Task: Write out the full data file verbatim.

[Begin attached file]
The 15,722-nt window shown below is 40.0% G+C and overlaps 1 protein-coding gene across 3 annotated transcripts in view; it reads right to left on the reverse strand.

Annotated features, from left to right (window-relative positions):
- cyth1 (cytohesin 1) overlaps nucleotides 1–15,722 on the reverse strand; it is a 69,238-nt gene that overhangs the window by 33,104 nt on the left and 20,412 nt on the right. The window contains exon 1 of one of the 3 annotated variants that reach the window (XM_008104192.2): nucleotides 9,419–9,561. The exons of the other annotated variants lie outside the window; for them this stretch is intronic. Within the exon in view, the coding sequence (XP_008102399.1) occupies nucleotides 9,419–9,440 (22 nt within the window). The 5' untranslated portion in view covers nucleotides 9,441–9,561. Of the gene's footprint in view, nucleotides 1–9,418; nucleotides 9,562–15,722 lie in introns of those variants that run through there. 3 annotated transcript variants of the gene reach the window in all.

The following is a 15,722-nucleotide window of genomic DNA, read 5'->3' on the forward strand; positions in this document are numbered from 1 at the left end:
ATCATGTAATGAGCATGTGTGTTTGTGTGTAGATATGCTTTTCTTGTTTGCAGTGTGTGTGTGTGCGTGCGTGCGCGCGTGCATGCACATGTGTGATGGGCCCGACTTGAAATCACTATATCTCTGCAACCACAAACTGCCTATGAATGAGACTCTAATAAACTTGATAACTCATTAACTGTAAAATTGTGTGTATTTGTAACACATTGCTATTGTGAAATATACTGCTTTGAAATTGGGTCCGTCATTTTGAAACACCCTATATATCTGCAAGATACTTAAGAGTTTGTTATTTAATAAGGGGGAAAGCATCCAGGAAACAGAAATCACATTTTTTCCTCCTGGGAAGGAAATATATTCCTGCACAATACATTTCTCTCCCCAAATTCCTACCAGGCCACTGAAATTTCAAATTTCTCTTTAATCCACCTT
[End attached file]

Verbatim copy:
The 15,722-nt window shown below is 40.0% G+C and overlaps 1 protein-coding gene across 3 annotated transcripts in view; it reads right to left on the reverse strand.

Annotated features, from left to right (window-relative positions):
- cyth1 (cytohesin 1) overlaps nucleotides 1–15,722 on the reverse strand; it is a 69,238-nt gene that overhangs the window by 33,104 nt on the left and 20,412 nt on the right. The window contains exon 1 of one of the 3 annotated variants that reach the window (XM_008104192.2): nucleotides 9,419–9,561. The exons of the other annotated variants lie outside the window; for them this stretch is intronic. Within the exon in view, the coding sequence (XP_008102399.1) occupies nucleotides 9,419–9,440 (22 nt within the window). The 5' untranslated portion in view covers nucleotides 9,441–9,561. Of the gene's footprint in view, nucleotides 1–9,418; nucleotides 9,562–15,722 lie in introns of those variants that run through there. 3 annotated transcript variants of the gene reach the window in all.

The following is a 15,722-nucleotide window of genomic DNA, read 5'->3' on the forward strand; positions in this document are numbered from 1 at the left end:
ATCATGTAATGAGCATGTGTGTTTGTGTGTAGATATGCTTTTCTTGTTTGCAGTGTGTGTGTGTGCGTGCGTGCGCGCGTGCATGCACATGTGTGATGGGCCCGACTTGAAATCACTATATCTCTGCAACCACAAACTGCCTATGAATGAGACTCTAATAAACTTGATAACTCATTAACTGTAAAATTGTGTGTATTTGTAACACATTGCTATTGTGAAATATACTGCTTTGAAATTGGGTCCGTCATTTTGAAACACCCTATATATCTGCAAGATACTTAAGAGTTTGTTATTTAATAAGGGGGAAAGCATCCAGGAAACAGAAATCACATTTTTTCCTCCTGGGAAGGAAATATATTCCTGCACAATACATTTCTCTCCCCAAATTCCTACCAGGCCACTGAAATTTCAAATTTCTCTTTAATCCACCTT